Cabinet Antiquing – Six Ways to Antique Your Cabinets for an Updated Look
Are you ready for a new kitchen look? Before answering, first ask yourself if a change in cabinets alone will make a real difference to the overall kitchen decor. It probably will, especially if you consider any of the main methods used to antique cabinets.
Revamp your entire kitchen by breathing new life into your out of date cabinets. A number of methods are available for antiquing kitchen cabinets to give them a total new look. Here is a summary of the six top techniques.
Antiquing Cabinets Using Stain
Antiquing using stain is easiest on light colored cabinets. You’ll want to use a stain that is darker than the existing finish. In most cases it’s best to remain in the same color family but slightly or drastically darker in tone.
You need to decide before you start, how you want the finished cabinets to look.
Do you want to create a worn look around where the hardware is attached and along the door edges? You would rub out most of the stain in these areas and leave it heavier in others.
If you have darker cabinets, you may need to completely refinish the cabinets. This would be a complete refinishing job consisting of sanding, painting, drying, and then later staining. Some woods are darker by nature. In this case, you may prefer to consider painting, then antiquing afterwards.
Distressing to Achieve Antique Look
Distressing is another way of giving your kitchen cabinets a totally different look. The distress process can be done on painted cabinets, stained cabinets or on raw wooden cabinets which will then require further refinishing. This is a great look if you want to make your cabinets look aged.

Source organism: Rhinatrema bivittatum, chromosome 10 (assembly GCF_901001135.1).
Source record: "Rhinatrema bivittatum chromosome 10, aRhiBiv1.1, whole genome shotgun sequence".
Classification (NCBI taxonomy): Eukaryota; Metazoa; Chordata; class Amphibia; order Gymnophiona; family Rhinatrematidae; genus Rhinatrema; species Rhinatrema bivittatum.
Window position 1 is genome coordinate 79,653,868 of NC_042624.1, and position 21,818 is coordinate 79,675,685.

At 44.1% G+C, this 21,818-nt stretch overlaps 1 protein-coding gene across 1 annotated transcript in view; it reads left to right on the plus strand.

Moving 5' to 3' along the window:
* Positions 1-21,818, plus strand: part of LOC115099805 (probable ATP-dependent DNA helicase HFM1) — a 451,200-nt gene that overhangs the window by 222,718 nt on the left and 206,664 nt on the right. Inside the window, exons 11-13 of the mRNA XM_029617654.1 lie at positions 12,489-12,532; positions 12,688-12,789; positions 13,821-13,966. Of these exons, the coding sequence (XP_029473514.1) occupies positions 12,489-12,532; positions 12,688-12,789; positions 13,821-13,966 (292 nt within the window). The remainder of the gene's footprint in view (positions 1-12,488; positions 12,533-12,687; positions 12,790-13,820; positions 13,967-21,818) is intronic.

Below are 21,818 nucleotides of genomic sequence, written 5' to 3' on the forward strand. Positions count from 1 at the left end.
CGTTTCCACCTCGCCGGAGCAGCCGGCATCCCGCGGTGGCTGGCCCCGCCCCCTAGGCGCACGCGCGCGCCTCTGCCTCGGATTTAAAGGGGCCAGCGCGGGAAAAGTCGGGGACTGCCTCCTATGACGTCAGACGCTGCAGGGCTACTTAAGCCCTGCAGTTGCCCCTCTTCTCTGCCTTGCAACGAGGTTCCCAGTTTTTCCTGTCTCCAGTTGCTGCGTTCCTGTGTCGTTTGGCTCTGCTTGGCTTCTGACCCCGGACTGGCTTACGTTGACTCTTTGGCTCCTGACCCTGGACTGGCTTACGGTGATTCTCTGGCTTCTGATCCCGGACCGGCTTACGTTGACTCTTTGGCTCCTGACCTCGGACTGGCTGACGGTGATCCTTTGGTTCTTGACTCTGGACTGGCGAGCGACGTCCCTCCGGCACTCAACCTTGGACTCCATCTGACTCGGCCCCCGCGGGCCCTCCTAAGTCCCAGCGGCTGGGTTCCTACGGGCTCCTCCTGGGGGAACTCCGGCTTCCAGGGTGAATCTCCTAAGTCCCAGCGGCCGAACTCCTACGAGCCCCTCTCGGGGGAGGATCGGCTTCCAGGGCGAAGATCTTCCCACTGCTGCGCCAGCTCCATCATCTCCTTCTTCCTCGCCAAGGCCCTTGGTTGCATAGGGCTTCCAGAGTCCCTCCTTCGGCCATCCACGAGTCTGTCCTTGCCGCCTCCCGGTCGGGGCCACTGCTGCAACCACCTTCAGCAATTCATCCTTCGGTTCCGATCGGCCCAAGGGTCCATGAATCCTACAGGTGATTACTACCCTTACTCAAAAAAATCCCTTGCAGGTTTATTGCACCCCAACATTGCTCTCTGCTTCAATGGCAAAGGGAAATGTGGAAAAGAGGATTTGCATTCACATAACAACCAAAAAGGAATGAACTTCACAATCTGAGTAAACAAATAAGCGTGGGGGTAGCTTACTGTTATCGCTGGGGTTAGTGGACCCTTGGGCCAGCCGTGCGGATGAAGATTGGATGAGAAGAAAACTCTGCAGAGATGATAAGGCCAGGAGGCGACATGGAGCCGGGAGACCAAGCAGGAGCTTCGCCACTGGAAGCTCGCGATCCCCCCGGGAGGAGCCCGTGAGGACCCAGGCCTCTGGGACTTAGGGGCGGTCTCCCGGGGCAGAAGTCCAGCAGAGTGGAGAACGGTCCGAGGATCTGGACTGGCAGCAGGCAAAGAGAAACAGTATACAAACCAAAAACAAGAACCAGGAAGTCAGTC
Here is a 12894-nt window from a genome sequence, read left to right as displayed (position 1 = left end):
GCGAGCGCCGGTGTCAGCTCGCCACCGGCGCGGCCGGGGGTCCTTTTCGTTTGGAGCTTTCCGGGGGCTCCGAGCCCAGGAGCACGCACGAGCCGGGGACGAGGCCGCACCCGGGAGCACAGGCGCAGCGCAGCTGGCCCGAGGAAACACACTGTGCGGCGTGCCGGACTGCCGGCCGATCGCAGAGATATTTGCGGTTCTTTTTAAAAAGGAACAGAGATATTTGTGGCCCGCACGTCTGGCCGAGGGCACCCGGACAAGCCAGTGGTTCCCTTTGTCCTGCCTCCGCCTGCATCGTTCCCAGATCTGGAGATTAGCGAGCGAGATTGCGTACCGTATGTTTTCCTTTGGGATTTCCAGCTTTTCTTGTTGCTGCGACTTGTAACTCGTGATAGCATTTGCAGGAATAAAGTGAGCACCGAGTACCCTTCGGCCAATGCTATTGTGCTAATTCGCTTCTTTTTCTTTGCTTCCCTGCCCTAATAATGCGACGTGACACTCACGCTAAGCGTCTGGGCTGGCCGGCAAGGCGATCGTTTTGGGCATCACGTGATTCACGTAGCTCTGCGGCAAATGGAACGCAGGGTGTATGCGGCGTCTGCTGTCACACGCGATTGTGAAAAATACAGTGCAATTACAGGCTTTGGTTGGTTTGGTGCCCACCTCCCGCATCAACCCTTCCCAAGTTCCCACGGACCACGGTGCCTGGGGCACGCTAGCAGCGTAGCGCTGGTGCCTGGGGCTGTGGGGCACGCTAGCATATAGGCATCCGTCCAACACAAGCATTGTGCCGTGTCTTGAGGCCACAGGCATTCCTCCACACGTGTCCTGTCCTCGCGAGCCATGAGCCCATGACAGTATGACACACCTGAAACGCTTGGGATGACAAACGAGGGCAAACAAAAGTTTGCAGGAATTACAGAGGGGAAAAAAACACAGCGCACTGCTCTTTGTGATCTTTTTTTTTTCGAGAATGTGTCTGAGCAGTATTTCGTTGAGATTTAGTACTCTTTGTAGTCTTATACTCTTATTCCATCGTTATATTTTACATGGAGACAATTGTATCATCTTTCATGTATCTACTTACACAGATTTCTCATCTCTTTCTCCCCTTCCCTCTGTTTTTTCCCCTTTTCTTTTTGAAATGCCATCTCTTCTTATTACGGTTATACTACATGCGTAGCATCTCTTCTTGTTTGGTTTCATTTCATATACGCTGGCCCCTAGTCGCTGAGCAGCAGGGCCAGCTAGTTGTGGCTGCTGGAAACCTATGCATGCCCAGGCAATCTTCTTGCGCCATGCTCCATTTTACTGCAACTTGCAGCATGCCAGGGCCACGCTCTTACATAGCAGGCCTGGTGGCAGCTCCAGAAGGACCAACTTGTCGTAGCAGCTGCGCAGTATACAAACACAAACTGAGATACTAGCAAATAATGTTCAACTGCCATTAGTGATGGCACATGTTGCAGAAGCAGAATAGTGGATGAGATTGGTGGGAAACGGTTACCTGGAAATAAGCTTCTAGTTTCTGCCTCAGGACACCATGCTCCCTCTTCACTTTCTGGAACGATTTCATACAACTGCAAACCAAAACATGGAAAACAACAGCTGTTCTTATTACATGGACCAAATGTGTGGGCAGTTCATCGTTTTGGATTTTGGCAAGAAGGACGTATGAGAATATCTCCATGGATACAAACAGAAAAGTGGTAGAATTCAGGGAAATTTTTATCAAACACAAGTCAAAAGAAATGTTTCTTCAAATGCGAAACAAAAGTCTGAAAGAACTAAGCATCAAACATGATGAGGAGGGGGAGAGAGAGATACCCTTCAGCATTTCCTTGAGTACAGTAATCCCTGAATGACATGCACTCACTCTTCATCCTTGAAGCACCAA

The cabinet distressing process involves using simple household tools like a hammer, chisel and hole punch. If you have a few nails or chain lying around, that would be good too.
You can strike the cabinet directly with a hammer to give it a worn look, though using a chisel to chip a small piece of wood out or a hole punch to mimic a worm or nail hole is often more effective. Hitting the head of a nail from the side can create interesting effects, and so can a chain.
You need to use this technique carefully so as not to damage the cabinet. Use a lighter-weight hammer so you are less likely to strike the cabinet surface too aggressively. A heavy hand can take out pieces of wood larger than intended. If this process is not for you then try an alternative antiquing method.
Strategic Sanding to Achieve Antique Look
Use sandpaper that is fine to medium grit, and sand the paint in strategic spots. For instance, areas around the handles, the edges of the doors and drawers are places that usually show the most wear. These are the best places to sand.
Test on an inconspicuous spot. If cabinets are light in color, it will look best if these areas are naturally darker, or at least a different color. If the cabinet is a darker color, the wood or paint exposed underneath needs to be a different color, preferably lighter to achieve the aged look.